A few things about this production stand out to me. I love the animation style here--the backgrounds have watercolor textures that are not just visually stimulating but evoke turn-of-the-century images that may have become water stained or faded with time. I also enjoy hearing the voice of Jim Backus as the narrator. Not only is he a familiar actor on television and film. but he voiced the title role in the 1962 animated classic Mr. Magoo's Christmas Carol. Another interesting voice role is Courtney Lemmon as young Virginia--she's the real-life daughter of Oscar-winning actor Jack Lemmon. And, the closing theme tune is performed by Jimmy Osmond, the youngest sibling of Donny and Marie Osmond. This cartoon is a slice right out of the 1970s.





At the end, this animated special reminds viewers that this story was taken from real-life events.

I also appreciate that this cartoon is inspired a true story. In 1897, an 8-year-old girl named Virginia O'Hanlon did write a letter to the New York Sun newspaper and she received an editorial response from Francis Church--words that are still meaningful and emotionally moving today.

Have you seen the 2009 TV special Yes Virginia?


Did you know that the real Virginia O'Hanlon appeared as a guest in the 1960 Kraft Music Hall/Perry Como Christmas special? And, in addition to the 1974 cartoon, the story has been adapted several more times for television, including the 1991 TV movie version starring Richard Thomas, Ed Asner, and Charles Bronson (yes, THAT Charles Bronson), and the charming 2009 animated TV special with Neil Patrick Harris and Jennifer Love Hewitt using their voices to bring the characters to life. Have you seen any of these adaptions of the story of Yes, Virginia?





Monday, February 27, 2017

Gullah Gullah Island Christmas (1997)

The Nick Jr. program ran from 1994-1998.


Thank you for continuing to support Black History Month.  I enjoy celebrating BHM on my blog because there are so many excellent Christmas episodes, specials, and TV movies with exceptional African-American cast members. There are also loads of outstanding and touching Christmas TV story lines aimed at black audiences. During the month of February each year,  I like to highlight just few of my favorites.

Hopefully, you've been following along all month long on social media as I've been sharing special BHM content from the archives. Today, I want to highlight one more significant Christmas program, one that draws upon the cultural heritage of the Gullah, the African-Americans that live along the coasts of South Carolina and Georgia. Did you grow up watching the Nick Jr. program Gullah Gullah Island?


Because of the warm climate, the Alston family decorate the tree outside their home.

Like many other Nick Jr. programs, the songs are presented in such a way to encourage children to sing along. Here, the music reflects the sounds of the island, often with a Caribbean and African influence.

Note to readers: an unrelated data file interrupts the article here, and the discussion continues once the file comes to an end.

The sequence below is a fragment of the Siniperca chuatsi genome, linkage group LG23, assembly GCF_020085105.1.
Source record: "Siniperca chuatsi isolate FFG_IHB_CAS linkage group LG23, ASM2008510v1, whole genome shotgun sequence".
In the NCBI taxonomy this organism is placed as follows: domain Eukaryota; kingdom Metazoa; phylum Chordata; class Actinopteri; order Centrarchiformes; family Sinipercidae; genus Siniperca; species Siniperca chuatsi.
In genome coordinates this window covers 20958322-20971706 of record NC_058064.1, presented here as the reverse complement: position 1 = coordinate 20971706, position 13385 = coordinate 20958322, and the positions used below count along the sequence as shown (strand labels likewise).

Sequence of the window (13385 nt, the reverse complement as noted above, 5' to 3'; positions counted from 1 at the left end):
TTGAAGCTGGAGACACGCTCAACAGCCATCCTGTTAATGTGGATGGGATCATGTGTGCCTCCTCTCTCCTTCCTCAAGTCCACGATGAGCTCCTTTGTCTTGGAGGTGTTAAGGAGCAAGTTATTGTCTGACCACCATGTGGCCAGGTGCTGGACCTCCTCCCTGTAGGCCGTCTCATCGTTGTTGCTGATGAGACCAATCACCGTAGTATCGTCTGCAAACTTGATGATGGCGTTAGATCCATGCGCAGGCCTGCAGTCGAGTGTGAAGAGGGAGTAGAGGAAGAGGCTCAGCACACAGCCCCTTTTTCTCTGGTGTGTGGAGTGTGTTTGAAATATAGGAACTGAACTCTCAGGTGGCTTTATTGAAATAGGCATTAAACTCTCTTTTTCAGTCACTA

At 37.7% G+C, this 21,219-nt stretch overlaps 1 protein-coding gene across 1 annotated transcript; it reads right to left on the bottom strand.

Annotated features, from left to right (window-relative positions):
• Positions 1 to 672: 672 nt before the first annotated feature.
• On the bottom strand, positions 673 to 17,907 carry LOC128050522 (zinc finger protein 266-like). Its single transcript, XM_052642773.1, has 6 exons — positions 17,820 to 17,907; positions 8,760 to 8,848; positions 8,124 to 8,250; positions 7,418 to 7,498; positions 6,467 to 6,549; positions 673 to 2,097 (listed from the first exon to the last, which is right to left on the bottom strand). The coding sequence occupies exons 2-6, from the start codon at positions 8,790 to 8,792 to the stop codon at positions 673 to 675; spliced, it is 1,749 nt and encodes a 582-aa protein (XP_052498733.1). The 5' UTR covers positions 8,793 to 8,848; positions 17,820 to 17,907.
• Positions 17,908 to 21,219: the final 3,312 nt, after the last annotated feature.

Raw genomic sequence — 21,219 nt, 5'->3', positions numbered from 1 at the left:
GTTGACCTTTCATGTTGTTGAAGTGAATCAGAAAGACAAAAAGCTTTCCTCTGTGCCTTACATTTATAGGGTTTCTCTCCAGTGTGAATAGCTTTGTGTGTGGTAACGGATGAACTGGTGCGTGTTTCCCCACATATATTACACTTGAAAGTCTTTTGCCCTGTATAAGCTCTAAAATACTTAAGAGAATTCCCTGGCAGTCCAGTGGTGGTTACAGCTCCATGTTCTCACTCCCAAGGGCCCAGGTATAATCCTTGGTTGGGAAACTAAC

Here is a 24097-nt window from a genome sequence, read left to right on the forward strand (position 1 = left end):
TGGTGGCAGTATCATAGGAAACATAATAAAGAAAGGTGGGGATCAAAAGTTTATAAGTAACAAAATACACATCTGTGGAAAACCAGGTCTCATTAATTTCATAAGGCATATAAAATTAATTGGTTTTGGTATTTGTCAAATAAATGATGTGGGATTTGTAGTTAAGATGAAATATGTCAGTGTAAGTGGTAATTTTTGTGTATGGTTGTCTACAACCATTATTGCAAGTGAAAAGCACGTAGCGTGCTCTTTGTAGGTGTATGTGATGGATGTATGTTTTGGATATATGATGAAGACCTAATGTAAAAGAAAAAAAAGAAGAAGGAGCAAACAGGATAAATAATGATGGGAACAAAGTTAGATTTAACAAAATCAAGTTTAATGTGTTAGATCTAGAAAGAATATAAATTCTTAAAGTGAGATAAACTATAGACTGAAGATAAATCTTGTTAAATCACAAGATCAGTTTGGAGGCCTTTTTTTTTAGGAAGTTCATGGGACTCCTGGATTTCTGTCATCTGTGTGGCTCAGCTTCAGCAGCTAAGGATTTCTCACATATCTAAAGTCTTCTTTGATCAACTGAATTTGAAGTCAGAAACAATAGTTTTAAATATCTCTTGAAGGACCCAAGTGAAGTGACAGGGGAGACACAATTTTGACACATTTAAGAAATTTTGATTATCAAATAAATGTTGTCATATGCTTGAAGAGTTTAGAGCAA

The fourth season of the children's live action series features the holiday story "Gullah Gullah Christmas." It's Christmas Eve and the Alstons are busy decorating their tree. Caught up in the spirit of the season, they sing "Deck the Halls" as they hang ornaments and wrap the branches in lights. Young Shaina wishes she could visit the North Pole and meet Santa Claus.


Shaina wonders about the distance to the North Pole. about Mrs. Claus, what the elves are doing.


Shaina finds herself with Binyah Binyah at the North Pole.


After drifting off to sleep, Shaina finds herself at the snow-covered North Pole. She meets Mrs. Claus and admires her garden that grows Christmas ornaments. The two sing "Jingle Bells" as they pick ornaments from the garden in order to adorn the reindeer' bridles.


Mrs. Claus sure is friendly, warm and nice. She looks familiar too!

Bossie and Elf-Ves. It's no coincidence that Bossie resembles Shaina's brother James.


Shaina also meets the elves who are busy packing Santa's sleigh with gifts. The head elf's name is Bossie and his assistant is Elf-Ves (yes, an Elvis-inspired elf). The elves take a break from working to sing "Up on the Housetop." Shaina is excited to finally meet Santa Claus! He's so full of holiday cheer that together they sing "We Wish You a Merry Christmas."


Santa is happy to meet Shaina.


The reindeer are suffering from severe head colds.


Trouble comes when the reindeer--all stricken with head colds--decide they are too sick to pull Santa's sleigh. Shaina has the solution to save Christmas! She suggests that Binyah Binyah can pull the sleigh--and Santa agrees to give it a try. With a little bit of encouragement, Binyah Binyah hops high enough to fly the sleigh across the sky.


The elves chant "Hop to it, you can do it!" to encourage the polliwog.


Shaina wakes up on Christmas morning, happy to share her experiences at the North Pole with everyone. Vanessa is convinced that Shaina was dreaming, but when the little one finds the Christmas tree ornament in her pocket that Mrs. Claus gave her, Shaina knows the truth. As the family celebrates the day together, they sing the original song "Merry Christmas To Ya/It's Gullah Gullah Christmas Time."